I recently finished what is likely the best I have ever read, A Canticle For Liebowitz by Walter M. Miller. The blend of of themes, religious and political, hope and despair, sin and innocence, is set in a post-apocalyptic world recovering from a nuclear war. Miller tells the tale quite well with three different parts at different eras, all tied together through the monastery of the Albetian Order of Liebowitz. The final part ("Fiat Voluntas Tua") finds Earth at the brink of apocalypse once again. In the midst of the recurrence of human sin, Miller's greatest question seems to be "Is there true redemption?" Redemption for humanity who seems always to willing to bow down to other gods and go its own way. At the end, when humanity perches on the precipice of atomic war, Miller writes:
The abbot snapped off the set. 'Where's the truth?' he asked quietly. 'What's to be believed? Or does it matter at all? When mass murder's been answered with mass murder, rape with rape, hate with hate, there's no longer much meaning in asking whose ax is the bloodier. Evil on evil, piled on evil.... Dear God there must be half a million dead, if they hit Texarkana with the real thing. I feel like saying words I've never heard. Toad's dung. Hag pus. Gangrene of the soul. Immortal brain-rot. Do you understand me brother? And Christ breathed the same carrion air with us; how meek the Majesty of our Almighty God! What an infinite sense of humor--for Him to become one of us!--King of the Universe, nailed on a cross as a Yiddish schlemiel by the likes of us. They say Lucifer was cast down for refusing to adore the Incarnate Word; the Foul One must totally lack a sense of humor! God of Jacob, God even of Cain! Why do they do it all again?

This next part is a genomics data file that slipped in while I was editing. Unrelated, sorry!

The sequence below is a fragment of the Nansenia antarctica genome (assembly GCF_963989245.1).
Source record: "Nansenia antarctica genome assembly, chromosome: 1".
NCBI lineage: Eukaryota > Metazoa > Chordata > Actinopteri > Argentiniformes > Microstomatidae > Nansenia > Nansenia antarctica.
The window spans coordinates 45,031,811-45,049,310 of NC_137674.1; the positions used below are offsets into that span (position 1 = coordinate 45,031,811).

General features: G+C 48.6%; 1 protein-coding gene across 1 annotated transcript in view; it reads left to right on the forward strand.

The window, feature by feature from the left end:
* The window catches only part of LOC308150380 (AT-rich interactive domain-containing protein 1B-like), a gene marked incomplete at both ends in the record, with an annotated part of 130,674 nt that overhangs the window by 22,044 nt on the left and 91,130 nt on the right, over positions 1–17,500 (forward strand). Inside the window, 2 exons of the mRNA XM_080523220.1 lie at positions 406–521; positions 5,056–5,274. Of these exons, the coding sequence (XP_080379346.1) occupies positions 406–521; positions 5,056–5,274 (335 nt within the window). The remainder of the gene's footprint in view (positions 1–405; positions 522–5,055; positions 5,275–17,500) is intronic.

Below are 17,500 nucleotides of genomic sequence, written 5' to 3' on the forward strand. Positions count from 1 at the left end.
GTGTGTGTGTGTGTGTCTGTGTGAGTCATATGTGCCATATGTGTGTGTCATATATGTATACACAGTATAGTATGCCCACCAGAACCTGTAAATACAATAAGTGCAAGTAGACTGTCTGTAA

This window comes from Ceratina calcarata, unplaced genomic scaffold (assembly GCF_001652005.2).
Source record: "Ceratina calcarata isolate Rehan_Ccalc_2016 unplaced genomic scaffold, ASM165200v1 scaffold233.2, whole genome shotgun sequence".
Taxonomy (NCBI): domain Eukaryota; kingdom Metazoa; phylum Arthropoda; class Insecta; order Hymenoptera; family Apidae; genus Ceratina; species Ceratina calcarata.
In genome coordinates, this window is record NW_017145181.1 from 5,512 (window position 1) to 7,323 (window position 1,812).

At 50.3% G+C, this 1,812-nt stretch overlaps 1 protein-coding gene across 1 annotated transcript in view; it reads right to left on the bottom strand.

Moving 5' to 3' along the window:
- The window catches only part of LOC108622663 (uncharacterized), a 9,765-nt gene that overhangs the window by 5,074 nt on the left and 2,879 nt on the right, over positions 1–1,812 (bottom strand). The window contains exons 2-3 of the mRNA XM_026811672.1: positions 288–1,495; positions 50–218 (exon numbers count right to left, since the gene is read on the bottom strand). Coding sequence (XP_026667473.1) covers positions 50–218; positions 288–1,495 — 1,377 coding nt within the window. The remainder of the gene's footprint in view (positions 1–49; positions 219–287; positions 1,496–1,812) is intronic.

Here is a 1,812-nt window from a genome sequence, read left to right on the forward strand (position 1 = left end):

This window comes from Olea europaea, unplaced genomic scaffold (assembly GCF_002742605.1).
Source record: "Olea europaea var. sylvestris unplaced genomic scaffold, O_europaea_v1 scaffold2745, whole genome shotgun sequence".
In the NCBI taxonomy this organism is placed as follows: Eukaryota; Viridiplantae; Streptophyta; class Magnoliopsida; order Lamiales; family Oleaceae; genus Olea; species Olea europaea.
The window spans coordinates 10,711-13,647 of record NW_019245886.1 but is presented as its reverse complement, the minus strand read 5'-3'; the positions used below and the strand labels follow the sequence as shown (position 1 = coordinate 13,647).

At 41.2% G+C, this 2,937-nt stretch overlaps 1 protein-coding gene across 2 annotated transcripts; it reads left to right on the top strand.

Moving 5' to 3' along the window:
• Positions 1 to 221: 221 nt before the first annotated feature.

'Forgive me I'm raving' he added less to Joshua than to the old woodcarving of Saint Liebowitz stood in one corner of the study. He had paused in his pacing to glance up at the face of the image.... He fingered the mound of faggots where the wooden martyr stood. That's where all of us are standing now, he thought. On the fat kindling of past sins. And some of them are mine. Mine, Adam's, Herod's, Judas's, Hannegan's, mine. Everybody's. Always culminatesin the colossus of the State, somehow, drawing about itself the mantle of godhood, being struck down by wrath of Heaven. Why? We shouted it loudly enough--God's to be obeyed by nations as by men. Caesar's to be God's policeman, not His plenipotentiary successor, nor His heir. To all ages, all peoples--'Whoever exalts a race or a State of a particular form of the State or the depositories of power... whoever raises these notions above their standard value and divinizes them to an idolatrous level, distorts and perverts an order of the world planned and created by God...' Where had that come from? Eleventh Pius, he thought, without certainty-- eighteen centuries ago. But when Caesar got the means to destroy the world, wasn't he already divinized? Only by the consent of the people-- same rabble that shouted: 'Non habemus regem nisi caesarem,' when confronted by Him--God Incarnate, mocked and spat upon. Same rabble that martyred Liebowitz...
'Caesar's divinity is showing again.'
Fabulous novel... well worth seeking out, either in a store, online or like I did, at a used book sale. Read it and ponder redemption.